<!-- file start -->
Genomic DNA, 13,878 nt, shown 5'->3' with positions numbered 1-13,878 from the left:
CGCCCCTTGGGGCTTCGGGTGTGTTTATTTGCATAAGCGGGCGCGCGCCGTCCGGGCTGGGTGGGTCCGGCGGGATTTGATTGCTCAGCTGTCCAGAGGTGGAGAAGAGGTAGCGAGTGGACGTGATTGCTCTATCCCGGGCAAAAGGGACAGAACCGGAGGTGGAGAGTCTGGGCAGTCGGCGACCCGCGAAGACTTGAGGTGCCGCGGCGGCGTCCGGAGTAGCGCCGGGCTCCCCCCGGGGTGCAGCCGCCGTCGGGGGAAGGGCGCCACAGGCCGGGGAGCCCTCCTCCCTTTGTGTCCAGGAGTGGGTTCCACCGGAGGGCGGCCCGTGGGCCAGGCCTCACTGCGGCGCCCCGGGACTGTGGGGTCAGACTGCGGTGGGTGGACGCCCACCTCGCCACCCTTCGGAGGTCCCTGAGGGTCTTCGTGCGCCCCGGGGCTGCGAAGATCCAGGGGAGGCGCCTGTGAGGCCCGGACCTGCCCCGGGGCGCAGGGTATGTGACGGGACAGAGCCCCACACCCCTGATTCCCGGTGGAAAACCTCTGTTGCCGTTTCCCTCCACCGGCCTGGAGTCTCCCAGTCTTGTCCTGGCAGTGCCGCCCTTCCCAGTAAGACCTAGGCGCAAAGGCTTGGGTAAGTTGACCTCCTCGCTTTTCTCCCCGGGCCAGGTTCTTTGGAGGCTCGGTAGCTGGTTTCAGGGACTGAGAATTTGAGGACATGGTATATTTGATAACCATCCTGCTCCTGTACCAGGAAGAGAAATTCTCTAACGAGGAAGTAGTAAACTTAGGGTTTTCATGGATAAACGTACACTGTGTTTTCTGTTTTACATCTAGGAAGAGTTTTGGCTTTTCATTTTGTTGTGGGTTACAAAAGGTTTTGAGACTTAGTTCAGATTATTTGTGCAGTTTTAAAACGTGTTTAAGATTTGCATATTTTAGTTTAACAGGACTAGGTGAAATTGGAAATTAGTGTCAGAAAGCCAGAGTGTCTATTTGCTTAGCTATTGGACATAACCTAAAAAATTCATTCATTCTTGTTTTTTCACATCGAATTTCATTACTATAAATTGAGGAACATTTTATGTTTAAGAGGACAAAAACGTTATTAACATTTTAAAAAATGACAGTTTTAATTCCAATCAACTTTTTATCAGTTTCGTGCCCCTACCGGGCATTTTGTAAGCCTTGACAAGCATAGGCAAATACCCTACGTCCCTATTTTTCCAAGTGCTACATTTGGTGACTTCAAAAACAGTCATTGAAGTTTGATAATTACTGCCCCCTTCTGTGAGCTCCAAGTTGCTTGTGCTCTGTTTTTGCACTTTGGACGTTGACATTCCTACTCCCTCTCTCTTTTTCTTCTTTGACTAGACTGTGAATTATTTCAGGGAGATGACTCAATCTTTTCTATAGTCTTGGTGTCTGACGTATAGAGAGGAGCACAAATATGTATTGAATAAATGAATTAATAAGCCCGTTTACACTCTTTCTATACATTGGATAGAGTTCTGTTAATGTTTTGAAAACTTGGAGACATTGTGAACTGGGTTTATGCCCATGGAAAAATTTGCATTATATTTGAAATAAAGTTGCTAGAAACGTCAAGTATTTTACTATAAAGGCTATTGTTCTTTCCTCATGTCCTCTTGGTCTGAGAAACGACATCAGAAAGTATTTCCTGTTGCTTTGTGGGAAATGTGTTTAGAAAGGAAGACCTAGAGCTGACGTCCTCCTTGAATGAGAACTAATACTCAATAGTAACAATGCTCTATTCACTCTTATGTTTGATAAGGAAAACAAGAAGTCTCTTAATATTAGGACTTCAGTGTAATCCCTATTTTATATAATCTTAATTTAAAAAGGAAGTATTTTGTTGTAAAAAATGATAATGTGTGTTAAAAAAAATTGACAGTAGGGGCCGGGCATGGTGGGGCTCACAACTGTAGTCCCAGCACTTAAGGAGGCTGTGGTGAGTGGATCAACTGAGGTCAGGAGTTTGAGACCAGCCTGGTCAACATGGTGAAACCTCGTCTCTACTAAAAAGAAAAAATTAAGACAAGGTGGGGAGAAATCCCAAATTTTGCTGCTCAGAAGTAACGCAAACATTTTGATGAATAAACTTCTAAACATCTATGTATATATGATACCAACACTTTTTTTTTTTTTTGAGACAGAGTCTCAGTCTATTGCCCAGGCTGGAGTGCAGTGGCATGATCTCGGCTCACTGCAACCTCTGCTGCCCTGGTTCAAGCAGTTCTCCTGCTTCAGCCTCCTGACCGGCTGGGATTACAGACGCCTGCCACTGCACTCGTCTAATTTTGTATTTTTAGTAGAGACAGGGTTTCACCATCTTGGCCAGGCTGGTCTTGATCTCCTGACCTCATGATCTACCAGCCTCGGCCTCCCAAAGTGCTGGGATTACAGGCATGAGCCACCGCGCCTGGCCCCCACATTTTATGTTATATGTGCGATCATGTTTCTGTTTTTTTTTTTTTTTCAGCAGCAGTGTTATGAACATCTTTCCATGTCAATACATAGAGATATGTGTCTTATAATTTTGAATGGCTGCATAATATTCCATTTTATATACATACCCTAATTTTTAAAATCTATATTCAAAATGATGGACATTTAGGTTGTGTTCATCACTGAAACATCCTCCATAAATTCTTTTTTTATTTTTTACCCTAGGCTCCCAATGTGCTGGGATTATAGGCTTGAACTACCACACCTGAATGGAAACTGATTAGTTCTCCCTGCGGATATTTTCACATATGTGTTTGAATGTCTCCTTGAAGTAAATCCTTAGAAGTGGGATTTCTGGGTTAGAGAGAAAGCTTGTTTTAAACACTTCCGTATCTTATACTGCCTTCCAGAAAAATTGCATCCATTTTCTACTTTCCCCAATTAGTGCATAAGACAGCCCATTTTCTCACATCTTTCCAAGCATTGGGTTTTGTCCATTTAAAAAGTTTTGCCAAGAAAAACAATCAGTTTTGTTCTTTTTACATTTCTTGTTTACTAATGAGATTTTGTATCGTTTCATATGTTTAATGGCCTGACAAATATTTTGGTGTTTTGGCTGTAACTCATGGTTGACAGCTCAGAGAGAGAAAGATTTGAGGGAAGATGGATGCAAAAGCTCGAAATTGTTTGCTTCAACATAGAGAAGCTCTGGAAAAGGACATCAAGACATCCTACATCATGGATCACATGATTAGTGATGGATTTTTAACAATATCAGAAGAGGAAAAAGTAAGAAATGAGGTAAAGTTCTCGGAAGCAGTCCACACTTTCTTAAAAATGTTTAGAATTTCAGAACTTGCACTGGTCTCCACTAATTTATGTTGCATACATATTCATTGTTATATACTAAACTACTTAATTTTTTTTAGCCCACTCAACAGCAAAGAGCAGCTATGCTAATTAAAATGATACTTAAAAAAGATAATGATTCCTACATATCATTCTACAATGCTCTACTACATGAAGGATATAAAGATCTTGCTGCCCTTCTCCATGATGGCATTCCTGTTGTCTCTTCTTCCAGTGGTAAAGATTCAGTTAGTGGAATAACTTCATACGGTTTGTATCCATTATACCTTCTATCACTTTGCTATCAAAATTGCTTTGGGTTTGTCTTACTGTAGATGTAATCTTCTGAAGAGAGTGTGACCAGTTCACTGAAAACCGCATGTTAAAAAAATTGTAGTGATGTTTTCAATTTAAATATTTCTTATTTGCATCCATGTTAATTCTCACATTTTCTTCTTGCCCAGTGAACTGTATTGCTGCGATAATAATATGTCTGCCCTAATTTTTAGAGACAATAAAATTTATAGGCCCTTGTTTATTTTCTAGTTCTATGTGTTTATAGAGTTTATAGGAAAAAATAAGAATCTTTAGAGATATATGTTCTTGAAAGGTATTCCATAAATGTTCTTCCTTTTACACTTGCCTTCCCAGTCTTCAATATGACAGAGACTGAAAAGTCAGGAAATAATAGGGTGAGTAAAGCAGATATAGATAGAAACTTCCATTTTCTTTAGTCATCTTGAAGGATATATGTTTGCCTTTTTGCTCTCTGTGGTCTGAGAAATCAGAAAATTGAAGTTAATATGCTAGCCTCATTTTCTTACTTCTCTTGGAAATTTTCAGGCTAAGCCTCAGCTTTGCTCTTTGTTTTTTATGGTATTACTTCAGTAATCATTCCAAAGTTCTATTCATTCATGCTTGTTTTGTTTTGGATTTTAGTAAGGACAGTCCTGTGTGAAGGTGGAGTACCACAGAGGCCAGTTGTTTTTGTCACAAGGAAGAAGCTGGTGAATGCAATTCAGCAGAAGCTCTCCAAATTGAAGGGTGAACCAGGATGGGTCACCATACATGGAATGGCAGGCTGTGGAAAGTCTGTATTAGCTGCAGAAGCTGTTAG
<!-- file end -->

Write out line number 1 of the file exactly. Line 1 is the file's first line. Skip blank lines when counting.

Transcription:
Genomic DNA, 13,878 nt, shown 5'->3' with positions numbered 1-13,878 from the left: